Each additional day at grass in the spring has been shown to be worth €2.70 per cow per day. The most efficient way to allocate spring grass is using the Spring Rotation Planner.
The Spring Rotation Planner is a tool that divides the area of your farm into weekly portions and takes the guesswork out of planning the first grazing rotation. It will help ensure grass is provided and rationed across the spring to get to “Magic day” – the day, usually in early to mid–April, when grass growth meets farm demand.
Grazing a percentage of the farm each day also ensures you are setting up a “wedge” in grass growth on the farm so you will have sufficient grass to get through the 2nd rotation. However, much of this rests on if the farm was correctly closed off during the autumn period.
Using the information points below the spring rotation planner enables you maintain grass in the diet throughout the first rotation.
A certain percentage of the farm will be grazed each day. Key targets are ensuring 30% of the farm is grazed by the end of February and 60% by 17th March.
Targets for dry and heavy farms
– Turnout mid–February
- 30% of farm grazed by 1st March
- 65% of farm grazed 17th March
- 100% of farm grazed by 10th April
Wet/ Heavy farms
– Turnout early March
- 30% of farm grazed by mid–March
- 65% of farm grazed by 31st March
- 100% of farm grazed by 15th April
Example 1. Heavy farm (Total farm area 30 ha)
The spring rotation planner allocates a certain percentage of the farm to be grazed each day and therefore it is important to stick to the target area – do not graze more or less. Using a strip wire to allocate grass on a 12hour basis will optimise utilisation of the sward and minimise wastage of your grass.
The target post grazing residual for the first rotation is approximately 3.5 cm. If the herd is hitting this target they need to be supplemented with silage or concentrates to ensure they are adequately fed. If they are not hitting that target, then consider reducing silage or concentrate feeding. In spring calving cows it is recommended to feed 3–4 kg concentrate per cow per day to meet her energy requirements.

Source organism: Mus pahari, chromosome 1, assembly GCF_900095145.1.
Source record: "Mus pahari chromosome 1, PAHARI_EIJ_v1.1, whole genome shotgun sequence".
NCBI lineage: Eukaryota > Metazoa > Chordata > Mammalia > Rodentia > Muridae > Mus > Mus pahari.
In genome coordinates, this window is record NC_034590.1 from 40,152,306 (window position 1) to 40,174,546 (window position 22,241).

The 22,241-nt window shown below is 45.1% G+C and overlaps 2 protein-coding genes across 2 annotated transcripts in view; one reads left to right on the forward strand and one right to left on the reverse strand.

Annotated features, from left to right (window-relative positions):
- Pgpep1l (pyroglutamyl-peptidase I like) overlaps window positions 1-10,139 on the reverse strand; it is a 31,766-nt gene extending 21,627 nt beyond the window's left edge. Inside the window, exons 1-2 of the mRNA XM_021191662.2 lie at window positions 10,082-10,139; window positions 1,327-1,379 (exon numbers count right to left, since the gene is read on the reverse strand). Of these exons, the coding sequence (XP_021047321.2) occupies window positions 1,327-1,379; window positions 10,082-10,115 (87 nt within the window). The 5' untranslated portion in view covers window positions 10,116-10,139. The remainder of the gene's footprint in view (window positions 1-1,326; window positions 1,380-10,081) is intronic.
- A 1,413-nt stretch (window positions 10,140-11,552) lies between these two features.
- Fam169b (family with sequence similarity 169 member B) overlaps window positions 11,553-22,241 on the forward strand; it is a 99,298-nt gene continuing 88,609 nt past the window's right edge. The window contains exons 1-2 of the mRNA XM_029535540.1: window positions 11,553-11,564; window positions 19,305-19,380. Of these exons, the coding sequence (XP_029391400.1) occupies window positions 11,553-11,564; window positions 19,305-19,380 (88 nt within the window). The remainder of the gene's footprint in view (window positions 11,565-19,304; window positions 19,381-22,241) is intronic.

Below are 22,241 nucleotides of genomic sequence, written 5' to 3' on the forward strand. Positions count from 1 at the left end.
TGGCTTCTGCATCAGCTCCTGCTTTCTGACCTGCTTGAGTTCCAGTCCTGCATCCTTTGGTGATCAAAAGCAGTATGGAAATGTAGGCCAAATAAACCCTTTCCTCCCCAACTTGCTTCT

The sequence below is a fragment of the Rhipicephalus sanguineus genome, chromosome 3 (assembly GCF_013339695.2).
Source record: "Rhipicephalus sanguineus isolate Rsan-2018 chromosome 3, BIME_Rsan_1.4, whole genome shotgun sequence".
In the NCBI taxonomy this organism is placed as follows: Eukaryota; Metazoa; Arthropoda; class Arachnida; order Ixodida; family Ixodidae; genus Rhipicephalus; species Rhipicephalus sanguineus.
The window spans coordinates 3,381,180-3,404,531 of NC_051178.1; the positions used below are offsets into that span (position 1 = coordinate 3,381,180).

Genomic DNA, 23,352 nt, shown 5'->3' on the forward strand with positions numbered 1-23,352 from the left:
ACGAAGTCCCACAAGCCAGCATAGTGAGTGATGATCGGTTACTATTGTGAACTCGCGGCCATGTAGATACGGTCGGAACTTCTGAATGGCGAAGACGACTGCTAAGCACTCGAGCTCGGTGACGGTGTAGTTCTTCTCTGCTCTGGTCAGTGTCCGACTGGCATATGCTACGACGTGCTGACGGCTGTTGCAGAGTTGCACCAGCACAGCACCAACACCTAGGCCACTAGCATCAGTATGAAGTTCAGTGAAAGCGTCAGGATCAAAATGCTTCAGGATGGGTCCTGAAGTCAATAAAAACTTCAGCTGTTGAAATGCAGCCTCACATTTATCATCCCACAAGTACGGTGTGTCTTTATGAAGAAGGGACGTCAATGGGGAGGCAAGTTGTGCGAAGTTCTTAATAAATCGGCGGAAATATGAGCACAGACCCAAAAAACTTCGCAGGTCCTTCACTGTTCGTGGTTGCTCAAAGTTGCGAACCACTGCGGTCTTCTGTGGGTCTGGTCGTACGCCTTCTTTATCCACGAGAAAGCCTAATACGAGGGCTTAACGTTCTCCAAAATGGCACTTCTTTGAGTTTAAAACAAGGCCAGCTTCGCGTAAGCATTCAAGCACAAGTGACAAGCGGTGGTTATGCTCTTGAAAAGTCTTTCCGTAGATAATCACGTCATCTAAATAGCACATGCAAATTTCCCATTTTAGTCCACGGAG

Many farms have a lot of grass this spring, which will make it difficult to reach the key targets, grazing low covers will help to increase the area grazed if you start to fall behind your targets. Also, lower covers are easier to graze in wet weather. Remove silage from the diet if you need to increase grass intake to hit your targets.
Managing spring grazing in wet conditions
In periods of wet weather use on/off grazing to maintain grass in the diet. The best way to manage this is to allocate the required area and in 3 hours from when the animals are turned out they should have achieved their required intake and finished grazing. Once they finish grazing, bring them back indoors and this will reduce damage to the field.
To maximise grass utilisation in the spring, good farm infrastructure is a huge advantage as roadways with plenty of entry points into each field provide good access to each part of the grazing platform.
The right grass mixture
At time of reseeding it is vitally important to choose the right varieties for your farm. The key traits will depend on each individual farm’s requirements, but most farmers tend to look for varieties to increase production during the shoulders of the year. If extra yield can be got in the spring and autumn it can offset huge requirements for silage and concentrates, having a knock–on effect in terms of reducing costs and improving farm profitability.
The Department of Agriculture recommended list and Teagasc Pasture Profit Index (PPI) will be published in the coming weeks and should be referenced when considering any reseeding plans.